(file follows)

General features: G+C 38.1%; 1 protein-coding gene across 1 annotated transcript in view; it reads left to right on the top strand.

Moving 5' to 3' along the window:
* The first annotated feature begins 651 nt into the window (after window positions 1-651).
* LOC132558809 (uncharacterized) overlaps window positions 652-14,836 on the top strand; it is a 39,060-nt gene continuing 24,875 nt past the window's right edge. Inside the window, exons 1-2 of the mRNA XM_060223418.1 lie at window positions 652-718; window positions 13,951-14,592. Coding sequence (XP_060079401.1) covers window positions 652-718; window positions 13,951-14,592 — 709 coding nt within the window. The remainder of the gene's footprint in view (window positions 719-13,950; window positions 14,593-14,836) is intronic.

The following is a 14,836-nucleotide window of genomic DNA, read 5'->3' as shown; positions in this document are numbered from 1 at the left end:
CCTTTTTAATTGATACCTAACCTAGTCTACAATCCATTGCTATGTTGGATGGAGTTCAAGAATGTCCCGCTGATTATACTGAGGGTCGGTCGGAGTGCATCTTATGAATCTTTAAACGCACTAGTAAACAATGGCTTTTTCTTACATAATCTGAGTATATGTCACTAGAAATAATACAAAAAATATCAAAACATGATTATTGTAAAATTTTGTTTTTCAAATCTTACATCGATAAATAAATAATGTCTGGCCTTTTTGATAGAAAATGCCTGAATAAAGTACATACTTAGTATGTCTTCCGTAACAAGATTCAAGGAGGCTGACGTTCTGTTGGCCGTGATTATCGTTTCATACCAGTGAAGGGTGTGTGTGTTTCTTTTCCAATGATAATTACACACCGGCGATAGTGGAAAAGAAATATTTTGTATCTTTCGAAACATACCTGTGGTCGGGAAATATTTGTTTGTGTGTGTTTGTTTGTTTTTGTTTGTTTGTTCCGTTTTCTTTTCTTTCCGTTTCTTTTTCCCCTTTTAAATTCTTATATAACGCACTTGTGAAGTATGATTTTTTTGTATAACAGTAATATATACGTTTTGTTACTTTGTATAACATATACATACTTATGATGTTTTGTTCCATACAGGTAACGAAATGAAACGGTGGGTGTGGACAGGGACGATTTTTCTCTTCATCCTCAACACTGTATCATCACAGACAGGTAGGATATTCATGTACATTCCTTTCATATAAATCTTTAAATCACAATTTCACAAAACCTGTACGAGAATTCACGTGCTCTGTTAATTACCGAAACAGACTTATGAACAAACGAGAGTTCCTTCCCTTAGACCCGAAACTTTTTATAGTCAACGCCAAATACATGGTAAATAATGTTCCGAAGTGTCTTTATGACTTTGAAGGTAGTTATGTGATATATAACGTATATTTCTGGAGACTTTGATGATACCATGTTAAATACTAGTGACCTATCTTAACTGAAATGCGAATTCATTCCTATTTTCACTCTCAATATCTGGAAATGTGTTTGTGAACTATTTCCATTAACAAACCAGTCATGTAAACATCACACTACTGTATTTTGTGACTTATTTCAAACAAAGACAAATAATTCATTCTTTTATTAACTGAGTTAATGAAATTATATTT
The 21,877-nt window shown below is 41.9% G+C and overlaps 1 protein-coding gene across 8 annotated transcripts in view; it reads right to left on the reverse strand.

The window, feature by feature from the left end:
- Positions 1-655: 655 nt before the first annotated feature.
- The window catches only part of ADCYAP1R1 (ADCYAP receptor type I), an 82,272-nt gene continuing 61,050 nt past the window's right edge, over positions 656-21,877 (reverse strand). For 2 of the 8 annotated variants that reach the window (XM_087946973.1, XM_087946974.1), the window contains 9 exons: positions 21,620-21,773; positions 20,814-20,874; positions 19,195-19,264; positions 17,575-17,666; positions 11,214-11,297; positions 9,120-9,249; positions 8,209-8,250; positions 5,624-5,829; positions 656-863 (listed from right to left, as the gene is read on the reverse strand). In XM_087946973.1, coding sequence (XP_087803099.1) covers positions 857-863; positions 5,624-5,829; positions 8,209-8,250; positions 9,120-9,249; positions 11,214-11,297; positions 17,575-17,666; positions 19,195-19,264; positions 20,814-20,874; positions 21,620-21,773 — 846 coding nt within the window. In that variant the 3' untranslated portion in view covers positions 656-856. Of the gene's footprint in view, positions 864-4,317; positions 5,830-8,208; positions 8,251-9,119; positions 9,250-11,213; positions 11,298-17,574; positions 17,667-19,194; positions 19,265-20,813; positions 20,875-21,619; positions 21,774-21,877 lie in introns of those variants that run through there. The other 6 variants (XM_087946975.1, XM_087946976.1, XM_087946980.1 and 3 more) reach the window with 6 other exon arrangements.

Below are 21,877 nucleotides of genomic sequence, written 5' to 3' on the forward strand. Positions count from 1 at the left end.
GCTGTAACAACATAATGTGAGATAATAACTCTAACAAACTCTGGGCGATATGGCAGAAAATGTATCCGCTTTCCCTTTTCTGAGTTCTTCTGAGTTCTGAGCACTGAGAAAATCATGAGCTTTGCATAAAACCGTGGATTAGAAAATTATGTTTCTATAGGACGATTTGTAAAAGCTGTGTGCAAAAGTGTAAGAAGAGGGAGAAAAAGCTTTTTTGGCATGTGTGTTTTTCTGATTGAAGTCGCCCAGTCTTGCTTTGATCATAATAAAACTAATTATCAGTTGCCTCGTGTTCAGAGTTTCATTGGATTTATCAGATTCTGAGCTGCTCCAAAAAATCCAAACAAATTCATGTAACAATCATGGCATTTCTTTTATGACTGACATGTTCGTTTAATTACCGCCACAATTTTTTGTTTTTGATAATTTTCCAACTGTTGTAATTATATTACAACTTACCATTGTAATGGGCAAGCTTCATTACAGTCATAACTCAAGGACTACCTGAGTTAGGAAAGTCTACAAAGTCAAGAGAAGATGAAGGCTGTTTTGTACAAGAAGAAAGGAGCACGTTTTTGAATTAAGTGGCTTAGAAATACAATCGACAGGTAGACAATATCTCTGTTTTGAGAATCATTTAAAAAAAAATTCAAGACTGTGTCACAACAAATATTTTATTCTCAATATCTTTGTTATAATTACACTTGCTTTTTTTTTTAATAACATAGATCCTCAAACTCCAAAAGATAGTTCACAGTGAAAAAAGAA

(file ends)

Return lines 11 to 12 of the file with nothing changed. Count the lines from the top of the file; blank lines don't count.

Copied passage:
Below are 21,877 nucleotides of genomic sequence, written 5' to 3' on the forward strand. Positions count from 1 at the left end.
GCTGTAACAACATAATGTGAGATAATAACTCTAACAAACTCTGGGCGATATGGCAGAAAATGTATCCGCTTTCCCTTTTCTGAGTTCTTCTGAGTTCTGAGCACTGAGAAAATCATGAGCTTTGCATAAAACCGTGGATTAGAAAATTATGTTTCTATAGGACGATTTGTAAAAGCTGTGTGCAAAAGTGTAAGAAGAGGGAGAAAAAGCTTTTTTGGCATGTGTGTTTTTCTGATTGAAGTCGCCCAGTCTTGCTTTGATCATAATAAAACTAATTATCAGTTGCCTCGTGTTCAGAGTTTCATTGGATTTATCAGATTCTGAGCTGCTCCAAAAAATCCAAACAAATTCATGTAACAATCATGGCATTTCTTTTATGACTGACATGTTCGTTTAATTACCGCCACAATTTTTTGTTTTTGATAATTTTCCAACTGTTGTAATTATATTACAACTTACCATTGTAATGGGCAAGCTTCATTACAGTCATAACTCAAGGACTACCTGAGTTAGGAAAGTCTACAAAGTCAAGAGAAGATGAAGGCTGTTTTGTACAAGAAGAAAGGAGCACGTTTTTGAATTAAGTGGCTTAGAAATACAATCGACAGGTAGACAATATCTCTGTTTTGAGAATCATTTAAAAAAAAATTCAAGACTGTGTCACAACAAATATTTTATTCTCAATATCTTTGTTATAATTACACTTGCTTTTTTTTTTAATAACATAGATCCTCAAACTCCAAAAGATAGTTCACAGTGAAAAAAGAA